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Freebies and Opportunities for Science and STEM Teachers, March 26, 2024

By Debra Shapiro

Freebies and Opportunities for Science and STEM Teachers, March 26, 2024

Freebies for Science and STEM Teachers: Elementary

Ocean Odyssey Educators Guide

National Oceanic and Atmospheric Administration (NOAA)’s Ocean Odyssey Educators Guide has eight lessons for grades 2–5 exploring ocean literacy and how oceans impact our lives. Based on the IMAX film Ocean Odyssey, the lessons explore animals that live in the ocean (Ocean Dwellers, The Lives of Humpback Whales, A Whale of a Migration), ocean currents (Earth’s Water Moves, Ocean Currents, Cycles in the Ocean), sustainable fishing methods (Fishing for Solutions), and fish anatomy (Food Matters). (Viewing the Ocean Odyssey film isn’t necessary to complete the lessons.) Teachers can watch an extended (eight-minute) trailer to engage students in the topic, then complete the lesson plans as presented. The lessons include all necessary components (introduction, summary, learning objective, time needed, and so on) as well as a step-by-step procedural guide to facilitate implementation and extension ideas for further learning. 

Freebies for Science and STEM Teachers: Middle Level

3-2-1 Liftoff! Rocketry You Can Do

STEM in 30 is the Smithsonian National Air and Space Museum (NASM)’s webcast series for middle level students, available on demand on NASM’s YouTube channel. The episode “3-2-1 Liftoff! Rocketry You Can Do” closely examines the parts and uses of rockets. In the episode, students follow along with NASA rocket scientist Rosa Avalos-Warren as she shares her experiences in science, technology, engineering, and math (STEM) and guides students through the process of building and launching a rocket model. Along the way, students learn about the engineering design process, payloads, the history of rocketry, and more. 

Freebies for Science and STEM Teachers: Middle Level and High School

NASA Spotlite Design Challenge

Any video/recording buffs in your classroom? Students in grades 6–12 are invited to participate in NASA’s Spotlite Design Challenge. NASA Spotlites are short (90– to 120–  second) student-produced videos in which learners actively confront and disprove science misconceptions. To participate, student teams create a short video addressing a science misconception, following guidelines listed on the Spotlite Design Challenge website. Students choose a topic area for their video (e.g., Solar Eclipses, Clouds, Land Covering, Mars, Moon, and Plant Movement); select a misconception within the topic area to debunk; and identify criteria, brainstorm ideas, select a design (e.g., experiments, animation, demonstration) to capture questions and findings, and create the video. Finally, students refine their design and share the videos on the NASA eClips website. (Note: Teachers must register student teams on the Spotlite website to participate in the challenge and create and share videos.)  

Opportunity for Grades K–College

Earth Educators’ Rendezvous 2024

The Rendezvous brings together researchers and practitioners working in all aspects of undergraduate Earth education, including a mix of K–12 teachers, college faculty, and graduate students from all disciplines who are interested in improving their teaching about Earth. Participants can learn about new teaching approaches, discover opportunities to get involved in research programs, prepare for an academic career, or discuss how to approach teaching and learning challenges in their classroom. Events include workshops, oral and poster sessions, teaching demonstrations, panel discussions, plenary talks, working groups, and special sessions.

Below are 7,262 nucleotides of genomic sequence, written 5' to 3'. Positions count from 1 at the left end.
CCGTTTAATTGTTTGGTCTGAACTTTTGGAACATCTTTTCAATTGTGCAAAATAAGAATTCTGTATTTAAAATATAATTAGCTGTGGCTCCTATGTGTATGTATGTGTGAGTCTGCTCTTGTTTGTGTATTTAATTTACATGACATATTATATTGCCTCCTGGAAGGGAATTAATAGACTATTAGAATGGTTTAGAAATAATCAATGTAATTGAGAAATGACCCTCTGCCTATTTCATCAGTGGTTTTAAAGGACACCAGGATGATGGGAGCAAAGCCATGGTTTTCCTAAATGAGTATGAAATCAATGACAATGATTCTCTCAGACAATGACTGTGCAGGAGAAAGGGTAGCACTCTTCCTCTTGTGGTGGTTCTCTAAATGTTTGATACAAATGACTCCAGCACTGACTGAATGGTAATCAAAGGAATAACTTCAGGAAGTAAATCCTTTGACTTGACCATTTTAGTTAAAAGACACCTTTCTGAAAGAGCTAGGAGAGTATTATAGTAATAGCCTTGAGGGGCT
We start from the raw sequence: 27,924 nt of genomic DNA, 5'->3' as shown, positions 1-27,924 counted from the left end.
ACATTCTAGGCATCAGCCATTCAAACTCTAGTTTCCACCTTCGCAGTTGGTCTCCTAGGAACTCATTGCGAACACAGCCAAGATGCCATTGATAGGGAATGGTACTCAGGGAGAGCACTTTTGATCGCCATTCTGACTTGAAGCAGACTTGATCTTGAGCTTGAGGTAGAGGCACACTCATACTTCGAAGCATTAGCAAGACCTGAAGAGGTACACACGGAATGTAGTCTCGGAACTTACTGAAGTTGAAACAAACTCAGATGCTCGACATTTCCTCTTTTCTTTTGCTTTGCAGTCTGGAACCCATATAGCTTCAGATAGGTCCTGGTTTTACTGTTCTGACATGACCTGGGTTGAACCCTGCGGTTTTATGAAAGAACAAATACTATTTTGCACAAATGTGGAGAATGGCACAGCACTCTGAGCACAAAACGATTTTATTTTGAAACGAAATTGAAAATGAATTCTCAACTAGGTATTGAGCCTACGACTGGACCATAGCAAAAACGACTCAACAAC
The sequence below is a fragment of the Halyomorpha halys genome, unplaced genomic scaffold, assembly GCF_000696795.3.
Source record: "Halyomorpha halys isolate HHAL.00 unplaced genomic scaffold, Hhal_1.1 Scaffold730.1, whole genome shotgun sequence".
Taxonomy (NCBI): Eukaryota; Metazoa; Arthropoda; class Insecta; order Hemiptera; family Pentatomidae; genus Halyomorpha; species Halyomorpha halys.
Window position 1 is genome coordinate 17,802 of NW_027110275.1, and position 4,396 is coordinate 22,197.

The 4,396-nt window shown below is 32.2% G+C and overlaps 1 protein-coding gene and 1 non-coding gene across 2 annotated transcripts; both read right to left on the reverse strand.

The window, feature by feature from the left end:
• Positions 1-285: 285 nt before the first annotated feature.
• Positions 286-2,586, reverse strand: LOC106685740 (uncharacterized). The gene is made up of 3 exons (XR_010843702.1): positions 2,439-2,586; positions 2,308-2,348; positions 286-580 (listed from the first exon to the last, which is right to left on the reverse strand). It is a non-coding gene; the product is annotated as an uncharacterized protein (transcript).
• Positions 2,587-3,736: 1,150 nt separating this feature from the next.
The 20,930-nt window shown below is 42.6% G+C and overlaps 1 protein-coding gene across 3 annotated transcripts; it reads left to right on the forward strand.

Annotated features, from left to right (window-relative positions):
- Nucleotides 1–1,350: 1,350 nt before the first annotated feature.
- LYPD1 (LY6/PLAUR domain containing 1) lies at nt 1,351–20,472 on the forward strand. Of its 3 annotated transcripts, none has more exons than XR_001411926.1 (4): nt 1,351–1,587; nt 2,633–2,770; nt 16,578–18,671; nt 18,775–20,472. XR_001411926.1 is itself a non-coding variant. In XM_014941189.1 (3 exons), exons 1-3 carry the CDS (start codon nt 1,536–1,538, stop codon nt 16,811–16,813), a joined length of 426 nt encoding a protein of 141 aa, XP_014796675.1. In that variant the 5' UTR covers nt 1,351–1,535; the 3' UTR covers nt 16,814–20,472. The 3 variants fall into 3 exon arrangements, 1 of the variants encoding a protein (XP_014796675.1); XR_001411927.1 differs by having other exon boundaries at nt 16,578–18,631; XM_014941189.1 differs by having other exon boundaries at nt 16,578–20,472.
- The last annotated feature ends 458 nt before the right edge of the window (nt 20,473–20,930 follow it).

The Rendezvous will take place on July 15–19 in Philadelphia, Pennsylvania, on the Temple University campus. Travel stipend applications are due by April 17.

Opportunity for Grades 5–12

International Space Art and Poetry Contest

Astronaut John Shoffner invites students and educators worldwide to submit a drawing, painting, or written poetry showcasing what it would look like if we lived in space. Eight category representatives will receive special recognition from the International Space Station, in addition to receiving physical prints of their creation sent down from space. Entries will be categorized by age division (5–8, 9–13, 14–18, and a newly added educator category), as well as by genre (visual art and poetry). (Deadline April 5)

Opportunity for High School

Virtual STEM Career Talk for High School

High school teachers nationwide are invited to participate in a virtual science, technology, engineering, and math (STEM) career talk highlighting pathways to clean energy professions. Taking place on April 9 at 10 a.m. to 12 p.m. Mountain Time via Zoom, the virtual talk hosted by the Department of Energy’s STEM education group, Solar Decathlon Pathways, will feature two speakers discussing different pathways to various STEM careers, such as electrician, engineer, architect, technical sales, and more. Students and teachers can join also join dedicated breakout rooms to ask each speaker specific questions. 

Register your classroom in advance for the virtual event. (Note: Classes are not required to attend the virtual conversation for the full two hours.)

Solar Decathlon Pathways connects Solar Decathlon alumni with high school classrooms and academic groups across the United States for STEM career talks exploring pathways to clean energy professions. Alumni share their personal pathways to careers in architecture, engineering, renewable energy, sustainable design, or construction industries to inspire the next generation to join the clean energy workforce. Interested educators can complete an interest form on the Solar Decathlon Pathways website.

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